Know the facts and connect with support to help you address known or suspected substance use with your child.

    Hashish or hash is made from the resin (a secreted gum) of the cannabis plant. It is dried and pressed into small blocks and smoked. It can also be added to food and eaten. The resin is rich in THC, the main mind-altering ingredient found in the cannabis plant. Marijuana also comes from the cannabis plant. It is made from dried flowers and leaves of the plant.[1]

    Hashish is a reddish-brown to black colored resinous material of the cannabis plant. Pieces are broken off, placed in pipes and smoked.[1]

    As with marijuana, people who use hashish may experience a pleasant euphoria and sense of relaxation. Other common effects may include heightened sensory perception (such as brighter colors), laughter, altered perception of time, and increased appetite.

    Understand the risks

    Short-term effects of hashish include disrupted learning and memory, difficulty with thinking and problem solving, distorted perception (sights, sounds, time, touch), loss of motor coordination, increased heart rate, and anxiety. These effects are even greater when a person combines hashish with other drugs (including alcohol). Using hashish may cause dry mouth.

    Hashish increases the risk of chronic cough and bronchitis, and increases the risk of schizophrenia in vulnerable individuals. It may increase risk of anxiety, depression and a series of attitude and personality changes, known as “amotivational syndrome.” This syndrome is characterized by a diminished ability to carry out long-term plans, a sense of apathy, decreased attention to appearance and behavior, and decreased ability to concentrate for long periods of time. These changes can also include poor performance in school. Hashish can lead to addiction. It affects the brain’s reward system in the same way as all other drugs of addiction – and the likelihood of addiction increases considerably for those who start young.[1]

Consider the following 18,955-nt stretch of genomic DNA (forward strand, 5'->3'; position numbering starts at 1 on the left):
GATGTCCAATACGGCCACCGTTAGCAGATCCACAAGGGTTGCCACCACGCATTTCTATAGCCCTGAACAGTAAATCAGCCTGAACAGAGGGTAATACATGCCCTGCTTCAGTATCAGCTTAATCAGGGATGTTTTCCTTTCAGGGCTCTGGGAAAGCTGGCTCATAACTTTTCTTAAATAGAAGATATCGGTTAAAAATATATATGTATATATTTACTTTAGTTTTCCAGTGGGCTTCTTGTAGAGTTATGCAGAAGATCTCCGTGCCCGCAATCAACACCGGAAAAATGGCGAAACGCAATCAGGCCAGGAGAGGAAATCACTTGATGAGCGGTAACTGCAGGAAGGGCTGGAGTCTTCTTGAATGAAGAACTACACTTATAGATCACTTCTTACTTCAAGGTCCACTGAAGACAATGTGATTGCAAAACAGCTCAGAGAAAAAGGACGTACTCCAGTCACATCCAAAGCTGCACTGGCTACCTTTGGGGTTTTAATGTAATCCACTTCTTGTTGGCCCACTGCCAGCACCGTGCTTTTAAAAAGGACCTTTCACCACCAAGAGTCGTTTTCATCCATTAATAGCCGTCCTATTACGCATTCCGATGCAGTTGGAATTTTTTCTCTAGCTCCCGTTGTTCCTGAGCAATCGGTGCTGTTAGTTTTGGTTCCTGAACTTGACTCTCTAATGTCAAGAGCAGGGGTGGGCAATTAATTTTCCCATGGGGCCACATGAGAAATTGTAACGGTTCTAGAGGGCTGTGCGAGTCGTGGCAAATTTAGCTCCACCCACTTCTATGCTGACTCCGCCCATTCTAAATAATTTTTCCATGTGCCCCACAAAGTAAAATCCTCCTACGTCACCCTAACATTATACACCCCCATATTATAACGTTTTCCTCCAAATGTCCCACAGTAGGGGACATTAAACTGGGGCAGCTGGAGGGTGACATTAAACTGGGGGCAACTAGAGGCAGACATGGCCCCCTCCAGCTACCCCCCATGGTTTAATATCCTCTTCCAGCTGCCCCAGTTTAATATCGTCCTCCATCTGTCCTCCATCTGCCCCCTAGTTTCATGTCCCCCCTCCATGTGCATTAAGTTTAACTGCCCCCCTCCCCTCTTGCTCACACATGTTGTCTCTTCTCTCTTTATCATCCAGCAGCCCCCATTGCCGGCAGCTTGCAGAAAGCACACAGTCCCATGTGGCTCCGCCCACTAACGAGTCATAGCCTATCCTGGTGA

Identify & address use

    Signs of use include glassy red eyes, slurred speech, loss of motor coordination and distorted perception. If you’re concerned your child may be using hashish or other substances, the following can help you address the behavior more effectively.

    Spot the Signs of Teen or Young Adult Substance Use

    A few simple tips and guidelines can go a long way toward spotting issues with drug use earlier rather than later.
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    How Worried Should I Be About My Child’s Drug Use?

    So your kid has been using drugs or drinking. Is this just what kids do? Is it going to become a problem? Don’t leave the answers to chance.
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    What Do I Do if My Child is Using Drugs?

    It can be scary if your child is using drugs or alcohol, and it's important to confront it. We're here to give you tips and strategies on how to do it.
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    Last Updated

    June 2020

    [1]“Get Smart About Drugs.” Find Help | Get Smart About Drugs, www.getsmartaboutdrugs.gov/content/what-you-should-know-about-marijuana-concentrates-honey-butane-oil.
    Additional Sources:
    “Marijuana.” DEA, www.dea.gov/factsheets/marijuana.
    “Marijuana.” MedlinePlus, U.S. National Library of Medicine, 7 Nov. 2018, https://medlineplus.gov/marijuana.html

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